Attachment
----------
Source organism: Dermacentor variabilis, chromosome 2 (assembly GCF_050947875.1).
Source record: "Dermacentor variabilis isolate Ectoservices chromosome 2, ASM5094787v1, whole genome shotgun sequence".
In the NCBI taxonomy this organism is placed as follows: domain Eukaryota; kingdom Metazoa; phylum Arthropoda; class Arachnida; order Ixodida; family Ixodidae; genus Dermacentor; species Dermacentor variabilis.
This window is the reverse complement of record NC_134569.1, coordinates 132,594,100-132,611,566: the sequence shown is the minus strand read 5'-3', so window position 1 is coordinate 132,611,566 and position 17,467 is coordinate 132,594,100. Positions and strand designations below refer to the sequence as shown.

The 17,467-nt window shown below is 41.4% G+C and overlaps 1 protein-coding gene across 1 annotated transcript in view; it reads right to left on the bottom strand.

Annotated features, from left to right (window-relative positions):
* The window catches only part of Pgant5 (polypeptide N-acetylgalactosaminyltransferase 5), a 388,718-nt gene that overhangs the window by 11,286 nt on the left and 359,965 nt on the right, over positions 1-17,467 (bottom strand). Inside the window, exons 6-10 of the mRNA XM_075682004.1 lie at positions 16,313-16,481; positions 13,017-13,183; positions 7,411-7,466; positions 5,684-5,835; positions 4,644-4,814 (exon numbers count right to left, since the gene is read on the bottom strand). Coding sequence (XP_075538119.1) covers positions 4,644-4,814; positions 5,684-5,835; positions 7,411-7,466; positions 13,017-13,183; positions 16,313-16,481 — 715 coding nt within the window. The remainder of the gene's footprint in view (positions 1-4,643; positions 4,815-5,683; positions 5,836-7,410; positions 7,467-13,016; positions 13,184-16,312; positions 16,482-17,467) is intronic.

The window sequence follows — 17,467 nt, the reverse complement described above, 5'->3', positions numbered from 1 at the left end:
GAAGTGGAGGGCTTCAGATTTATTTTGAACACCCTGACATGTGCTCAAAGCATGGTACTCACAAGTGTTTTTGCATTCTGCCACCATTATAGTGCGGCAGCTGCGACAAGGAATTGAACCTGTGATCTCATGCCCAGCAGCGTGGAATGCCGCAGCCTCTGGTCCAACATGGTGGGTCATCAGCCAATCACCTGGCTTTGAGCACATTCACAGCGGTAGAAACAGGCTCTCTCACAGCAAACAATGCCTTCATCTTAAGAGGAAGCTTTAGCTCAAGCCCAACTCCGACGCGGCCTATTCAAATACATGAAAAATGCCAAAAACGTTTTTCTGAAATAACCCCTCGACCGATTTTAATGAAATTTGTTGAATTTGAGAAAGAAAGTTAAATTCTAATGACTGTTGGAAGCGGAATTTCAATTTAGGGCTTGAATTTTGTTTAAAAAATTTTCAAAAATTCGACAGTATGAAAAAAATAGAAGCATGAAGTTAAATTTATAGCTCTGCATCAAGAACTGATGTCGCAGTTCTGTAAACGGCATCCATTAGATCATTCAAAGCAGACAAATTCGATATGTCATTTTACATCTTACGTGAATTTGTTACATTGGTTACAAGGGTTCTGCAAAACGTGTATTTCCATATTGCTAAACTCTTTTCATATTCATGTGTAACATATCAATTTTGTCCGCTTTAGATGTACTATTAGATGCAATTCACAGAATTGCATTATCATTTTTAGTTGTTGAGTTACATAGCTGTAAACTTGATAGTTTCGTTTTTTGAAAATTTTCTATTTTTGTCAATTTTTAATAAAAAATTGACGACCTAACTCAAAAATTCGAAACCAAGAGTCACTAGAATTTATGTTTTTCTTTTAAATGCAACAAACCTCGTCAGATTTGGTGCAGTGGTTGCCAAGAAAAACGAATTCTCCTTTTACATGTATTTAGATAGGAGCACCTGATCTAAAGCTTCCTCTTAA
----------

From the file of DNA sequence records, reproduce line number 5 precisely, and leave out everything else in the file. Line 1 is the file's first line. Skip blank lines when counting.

The 17,467-nt window shown below is 41.4% G+C and overlaps 1 protein-coding gene across 1 annotated transcript in view; it reads right to left on the bottom strand.